U.S. Energy News

Burning less coal keeps global carbon emissions flat for third straight year

EMISSIONS:
• Scientists report that global carbon emissions remained flat for the third straight year, largely due to less coal being burned in the U.S. and China. (Washington Post)
• Donald Trump’s administration could roll back rules on methane emissions from oil and gas operations. (Washington Post)

RENEWABLES:
• The Trump administration won’t attack renewable energy by revoking wind and solar subsidies, according to an anonymous member of Trump’s transition team. (Utility Dive)
• The Michigan Senate approves a measure to increase the state’s renewable standard from 1o percent to 15 percent by 2021. (MLive)

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WIND: An Ohio lawmaker wants to adopt stricter wind development regulations, including a mandate that each turbine must be a quarter mile from any adjoining property line. (Midwest Energy News)

SOLAR: A Utah utility proposes demand charges and lower net-metering rates for solar customers, which would raise their bills from an average of $55 to $74. (Utility Dive)

NUCLEAR: A New York-based company will buy a closed nuclear plant in Vermont that’s considered to be the state’s biggest industrial waste site, with an estimated cleanup cost of $1.24 billion. (Associated Press)

CLEAN POWER PLAN: How Donald Trump’s administration may try to kill the Clean Power Plan. (Washington Post)

CARBON TAX: The backers of a carbon tax initiative that failed to win enough votes in Washington state say they will try again next year. (Associated Press)

CLIMATE:
• President-elect Donald Trump is looking at ways to quickly scrap the Paris climate accord by bypassing a theoretical four-year procedure, according to an anonymous source who works on Trump’s transition team. (Reuters)
• Donald Trump’s win invigorates U.S. climate activists and draws more people to the cause, with environmental groups telling their members to prepare for a fight. (Reuters/High Country News)
Trump’s administration will face a lawsuit alleging the federal government knowingly failed to curb dangerous greenhouse gas emissions, following a ruling by a U.S. District Judge last week. (Climate Central)
• Exxon Mobil is adding New York’s attorney general onto a lawsuit to block state investigations into what the company knew about climate change. (Bloomberg)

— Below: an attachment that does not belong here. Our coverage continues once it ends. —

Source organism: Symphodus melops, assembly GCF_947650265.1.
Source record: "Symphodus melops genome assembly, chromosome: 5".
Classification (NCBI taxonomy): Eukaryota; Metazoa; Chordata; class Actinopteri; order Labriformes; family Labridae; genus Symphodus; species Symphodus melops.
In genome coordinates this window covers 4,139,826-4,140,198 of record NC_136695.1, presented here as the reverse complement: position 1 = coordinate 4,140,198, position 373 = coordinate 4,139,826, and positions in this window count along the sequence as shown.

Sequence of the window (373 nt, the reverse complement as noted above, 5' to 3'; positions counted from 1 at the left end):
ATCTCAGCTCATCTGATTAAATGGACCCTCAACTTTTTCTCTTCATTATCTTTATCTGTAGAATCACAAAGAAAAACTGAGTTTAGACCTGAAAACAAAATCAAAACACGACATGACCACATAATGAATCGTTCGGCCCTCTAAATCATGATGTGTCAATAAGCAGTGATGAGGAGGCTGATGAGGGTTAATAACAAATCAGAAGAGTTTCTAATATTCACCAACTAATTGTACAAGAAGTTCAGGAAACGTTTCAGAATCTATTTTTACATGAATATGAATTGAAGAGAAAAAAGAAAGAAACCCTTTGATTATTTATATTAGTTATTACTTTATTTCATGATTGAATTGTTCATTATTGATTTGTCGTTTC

COAL:
• Environmental groups criticize Duke Energy’s plan to cap coal ash ponds at six plants in North Carolina. (Charlotte Business Journal)
• Senate Majority Leader Mitch McConnell says it’s “hard to tell” whether Donald Trump will be able to bring coal jobs back. (Lexington Herald-Leader)

PIPELINES:
• Environmental advocates say new natural gas pipelines in the Southeast are putting ratepayers at risk. (Southeast Energy News)
• The CEO of the company building the Dakota Access pipeline is confident that President-elect Donald Trump will help move construction forward, saying protesters in North Dakota “will not stop our project.” (CBS News)
• Nearly 40 people protesting the Dakota Access pipeline are arrested in rural North Dakota. (Huffington Post)
• Donald Trump’s infrastructure plan includes building more oil pipelines. (BuzzFeed/EnergyWire)

FRACKING: More than 40 faith leaders in Maryland give sermons that emphasize stewardship of the planet as environmentalists push for a statewide ban on fracking. (Baltimore Sun)

ELECTION:
• Employees at the Department of Energy and the EPA are distraught in the wake of the presidential election, as Donald Trump vows to repeal rules they have worked on for years. (Greenwire)
• Trump taps climate change skeptic Myron Ebell to oversee the transition at the EPA. (New York Times)
• Virginians in coal country say they voted for Donald Trump because he is their “only hope” for economic survival. (Washington Post)

UTILITIES:
• Ohio regulators approve a plan for American Electric Power to transition a coal-fired plant in Ohio to natural gas and develop at least 900 megawatts of wind and solar energy projects in the state. (The Intelligencer/Wheeling News-Register)
• A utility says it could close its coal and nuclear plants in Pennsylvania and Ohio because they are unaffordable to operate under the current pricing structure. (Pittsburgh Business Times)

COMMENTARY: Regulators across the country should get ambitious about renewable energy and start thinking of distributed solar as an opportunity instead of a problem. (Utility Dive)

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